Norman Childers "Hackenschmidt" Clark (12 November 1878 – 26 December 1943) was an Australian rules footballer who played for the Carlton Football Club in the Victorian Football League (VFL) between 1905 and 1912.
Clark in 1907
|Full name||Norman Childers Clark|
|Date of birth||12 November 1878|
|Place of birth||North Adelaide, South Australia|
|Date of death||26 December 1943 65)(aged|
|Place of death||Fitzroy, Victoria|
|Height||170 cm (5 ft 7 in)|
|Weight||86 kg (190 lb)|
|Position(s)||Half back flank|
|1897–1903||North Adelaide||77 (5)|
|1925–1926||St Kilda||35 (14–21–0)|
1 Playing statistics correct to the end of 1912.
3 Coaching statistics correct as of 1931.
|Sources: AFL Tables, AustralianFootball.com|
The son of Edward John Clark, and Margaret Clark, née Cooper, Norman Childers Clark was born on 12 November 1878. He married Eileen Florence Fleming (1888-1983) on 11 June 1918. They had two children: Norman Adrian Clark (1919-1998), and Bryan Childers Clark (1923-2003).
Prior to joining Carlton, he had played in two premiership teams at North Adelaide.
A talented sprinter, in 1899 he won the 130-yard Stawell Gift in eleven and four-fifths seconds, off a handicap of 14 and a half yards. His prize of 50 gold sovereigns was used to buy a handmade gold pocket watch, in which he had his initials 'N.C.C' inscribed. He moved to Stawell, hoping to win another Gift, and he played two seasons with Stawell Football Club.
He played in three consecutive premiership sides for Carlton from 1906–1908 as well as coaching Carlton to back-to-back premierships in 1914–15. He was the only person involved in Carlton's first five VFL flags.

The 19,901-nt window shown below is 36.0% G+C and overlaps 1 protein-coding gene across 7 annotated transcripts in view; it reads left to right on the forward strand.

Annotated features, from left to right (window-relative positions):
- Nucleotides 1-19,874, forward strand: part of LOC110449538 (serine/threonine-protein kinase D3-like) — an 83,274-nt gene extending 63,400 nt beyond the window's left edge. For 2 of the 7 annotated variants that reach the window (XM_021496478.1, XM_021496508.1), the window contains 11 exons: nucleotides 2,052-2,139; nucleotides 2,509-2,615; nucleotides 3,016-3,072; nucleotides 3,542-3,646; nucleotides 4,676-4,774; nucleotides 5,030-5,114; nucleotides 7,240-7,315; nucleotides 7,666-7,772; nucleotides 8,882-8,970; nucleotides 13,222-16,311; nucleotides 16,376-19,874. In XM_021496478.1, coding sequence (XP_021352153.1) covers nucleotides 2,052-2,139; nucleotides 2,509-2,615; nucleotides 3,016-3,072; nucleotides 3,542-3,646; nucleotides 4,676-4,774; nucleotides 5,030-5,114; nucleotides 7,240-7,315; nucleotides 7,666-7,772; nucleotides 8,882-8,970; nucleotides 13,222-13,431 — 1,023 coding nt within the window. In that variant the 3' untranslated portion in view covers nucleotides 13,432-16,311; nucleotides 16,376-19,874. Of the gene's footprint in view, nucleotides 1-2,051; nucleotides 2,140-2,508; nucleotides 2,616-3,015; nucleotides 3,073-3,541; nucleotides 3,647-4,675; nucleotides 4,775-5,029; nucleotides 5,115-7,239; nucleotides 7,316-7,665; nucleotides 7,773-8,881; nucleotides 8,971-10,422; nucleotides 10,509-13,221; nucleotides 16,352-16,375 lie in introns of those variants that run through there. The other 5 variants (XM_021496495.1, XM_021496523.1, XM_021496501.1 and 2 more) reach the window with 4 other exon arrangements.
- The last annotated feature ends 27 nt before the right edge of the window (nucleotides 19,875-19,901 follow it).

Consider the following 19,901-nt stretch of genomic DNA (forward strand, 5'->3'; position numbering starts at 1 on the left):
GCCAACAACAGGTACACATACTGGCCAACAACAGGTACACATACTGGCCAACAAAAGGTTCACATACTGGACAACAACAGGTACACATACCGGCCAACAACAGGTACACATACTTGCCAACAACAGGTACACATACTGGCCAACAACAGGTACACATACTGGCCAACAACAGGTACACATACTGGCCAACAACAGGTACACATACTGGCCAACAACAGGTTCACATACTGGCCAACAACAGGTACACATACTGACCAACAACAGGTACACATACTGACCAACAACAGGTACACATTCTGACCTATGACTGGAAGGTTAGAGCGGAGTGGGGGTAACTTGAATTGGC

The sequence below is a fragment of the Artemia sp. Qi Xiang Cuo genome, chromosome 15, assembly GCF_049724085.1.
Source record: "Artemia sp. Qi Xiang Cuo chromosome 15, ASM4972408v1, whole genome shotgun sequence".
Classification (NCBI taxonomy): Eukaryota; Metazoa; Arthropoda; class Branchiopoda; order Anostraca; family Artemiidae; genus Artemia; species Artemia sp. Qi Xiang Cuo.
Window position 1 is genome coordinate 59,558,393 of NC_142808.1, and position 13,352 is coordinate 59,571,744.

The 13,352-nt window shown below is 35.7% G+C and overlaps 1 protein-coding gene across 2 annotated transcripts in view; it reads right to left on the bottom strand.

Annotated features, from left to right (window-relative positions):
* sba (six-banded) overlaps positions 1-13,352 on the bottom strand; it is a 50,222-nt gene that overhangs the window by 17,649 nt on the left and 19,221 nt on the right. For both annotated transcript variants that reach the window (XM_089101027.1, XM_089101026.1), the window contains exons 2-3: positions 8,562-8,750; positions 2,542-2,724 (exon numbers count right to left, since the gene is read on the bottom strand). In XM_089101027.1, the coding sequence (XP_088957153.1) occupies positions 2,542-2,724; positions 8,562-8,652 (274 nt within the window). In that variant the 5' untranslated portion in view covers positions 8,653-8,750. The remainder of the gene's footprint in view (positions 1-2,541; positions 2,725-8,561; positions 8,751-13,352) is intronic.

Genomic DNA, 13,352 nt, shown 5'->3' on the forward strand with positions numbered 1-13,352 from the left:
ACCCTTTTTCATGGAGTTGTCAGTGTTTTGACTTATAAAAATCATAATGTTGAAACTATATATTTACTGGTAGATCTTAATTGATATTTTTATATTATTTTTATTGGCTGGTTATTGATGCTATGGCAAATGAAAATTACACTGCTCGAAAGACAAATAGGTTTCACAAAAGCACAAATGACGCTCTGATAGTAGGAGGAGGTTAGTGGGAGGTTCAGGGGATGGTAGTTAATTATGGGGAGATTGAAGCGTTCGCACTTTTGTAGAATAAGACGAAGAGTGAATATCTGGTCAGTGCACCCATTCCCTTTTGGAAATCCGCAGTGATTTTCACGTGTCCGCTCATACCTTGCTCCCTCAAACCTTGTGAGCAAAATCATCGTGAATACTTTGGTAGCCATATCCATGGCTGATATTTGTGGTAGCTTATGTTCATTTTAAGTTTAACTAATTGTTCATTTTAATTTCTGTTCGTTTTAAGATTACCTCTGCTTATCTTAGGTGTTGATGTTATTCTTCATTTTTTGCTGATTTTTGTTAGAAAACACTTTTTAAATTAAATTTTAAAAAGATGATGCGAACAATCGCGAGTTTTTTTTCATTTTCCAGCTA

After leaving Carlton at the end of the 1918 season he took up the head coaching role at Richmond. In his first season, he took the Tigers to the Grand Final. This attained him the rare feat of coaching two separate clubs in VFL Grand Finals.
Clark was also the coach of VFL sides St Kilda in 1925–26 and North Melbourne in 1931. He was captain-coach of Victorian Football Association (VFA) side Brighton in 1913. He coached junior and senior football for seventeen seasons in the VFA, the VFL and the Ringwood Districts Football Association, with four more premierships to his credit by the time he retired after the 1931 season.
Clark died on Boxing Day in 1943.
- Births: Clark, The South Australian Register, (Saturday, 30 November 1878), p.7.
- World War Two Nominal Roll: Norman Adrian Clark (V43505).
- World War Two Nominal Roll: Bryan Childers Clark (V43505).
- Athletics, The (Launceston) Examiner, (Saturday, 15 April 1899), p.6.
- "Norman Clarke, coach and captain of Brighton, and a little time ago a doughty Carlton back, is looked up to by the football world as "Hackenschmidt", as he is as strong as the village blacksmith of Longfellow's time.": Nicknames, The (Melbourne) Herald, (Saturday, 5 July 1913), p.1.
- Brighton Club, The Argus, (Saturday, 22 February 1913), p.17.
- Deaths: Clark, The Age, (Monday, 27 December 1943), p.3; Obituary: Mr Norman Clark, The Argus, (Monday, 27 December 1943), p.8.
- Hogan P: The Tigers Of Old, Richmond FC, Melbourne 1996
- De Bolto, Anthony, "Carlton Legend Certificate Surfaces", blueseum,com, 2 January 2007.
|Wikimedia Commons has media related to Norm Clark.|